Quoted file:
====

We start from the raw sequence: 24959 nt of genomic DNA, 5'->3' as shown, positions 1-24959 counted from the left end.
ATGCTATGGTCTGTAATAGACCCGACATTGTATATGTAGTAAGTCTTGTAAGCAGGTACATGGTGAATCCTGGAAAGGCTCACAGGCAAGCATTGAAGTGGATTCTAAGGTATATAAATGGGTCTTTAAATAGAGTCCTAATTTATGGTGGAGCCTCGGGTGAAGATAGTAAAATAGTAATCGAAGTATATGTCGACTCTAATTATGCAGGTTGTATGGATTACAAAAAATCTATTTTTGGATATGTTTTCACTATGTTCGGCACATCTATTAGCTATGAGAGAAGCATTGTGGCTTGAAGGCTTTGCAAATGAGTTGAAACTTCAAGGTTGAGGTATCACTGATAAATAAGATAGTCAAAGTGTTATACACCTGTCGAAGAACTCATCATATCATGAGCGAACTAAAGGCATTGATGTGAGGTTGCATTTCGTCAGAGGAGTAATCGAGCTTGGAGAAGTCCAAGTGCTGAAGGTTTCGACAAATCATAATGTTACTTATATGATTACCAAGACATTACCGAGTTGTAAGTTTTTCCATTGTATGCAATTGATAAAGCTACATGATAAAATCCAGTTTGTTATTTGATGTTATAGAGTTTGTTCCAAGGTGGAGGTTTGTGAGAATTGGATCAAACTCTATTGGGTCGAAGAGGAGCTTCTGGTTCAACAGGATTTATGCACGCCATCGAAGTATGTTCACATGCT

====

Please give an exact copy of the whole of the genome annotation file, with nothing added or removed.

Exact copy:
We start from the raw sequence: 24959 nt of genomic DNA, 5'->3' as shown, positions 1-24959 counted from the left end.
ATGCTATGGTCTGTAATAGACCCGACATTGTATATGTAGTAAGTCTTGTAAGCAGGTACATGGTGAATCCTGGAAAGGCTCACAGGCAAGCATTGAAGTGGATTCTAAGGTATATAAATGGGTCTTTAAATAGAGTCCTAATTTATGGTGGAGCCTCGGGTGAAGATAGTAAAATAGTAATCGAAGTATATGTCGACTCTAATTATGCAGGTTGTATGGATTACAAAAAATCTATTTTTGGATATGTTTTCACTATGTTCGGCACATCTATTAGCTATGAGAGAAGCATTGTGGCTTGAAGGCTTTGCAAATGAGTTGAAACTTCAAGGTTGAGGTATCACTGATAAATAAGATAGTCAAAGTGTTATACACCTGTCGAAGAACTCATCATATCATGAGCGAACTAAAGGCATTGATGTGAGGTTGCATTTCGTCAGAGGAGTAATCGAGCTTGGAGAAGTCCAAGTGCTGAAGGTTTCGACAAATCATAATGTTACTTATATGATTACCAAGACATTACCGAGTTGTAAGTTTTTCCATTGTATGCAATTGATAAAGCTACATGATAAAATCCAGTTTGTTATTTGATGTTATAGAGTTTGTTCCAAGGTGGAGGTTTGTGAGAATTGGATCAAACTCTATTGGGTCGAAGAGGAGCTTCTGGTTCAACAGGATTTATGCACGCCATCGAAGTATGTTCACATGCT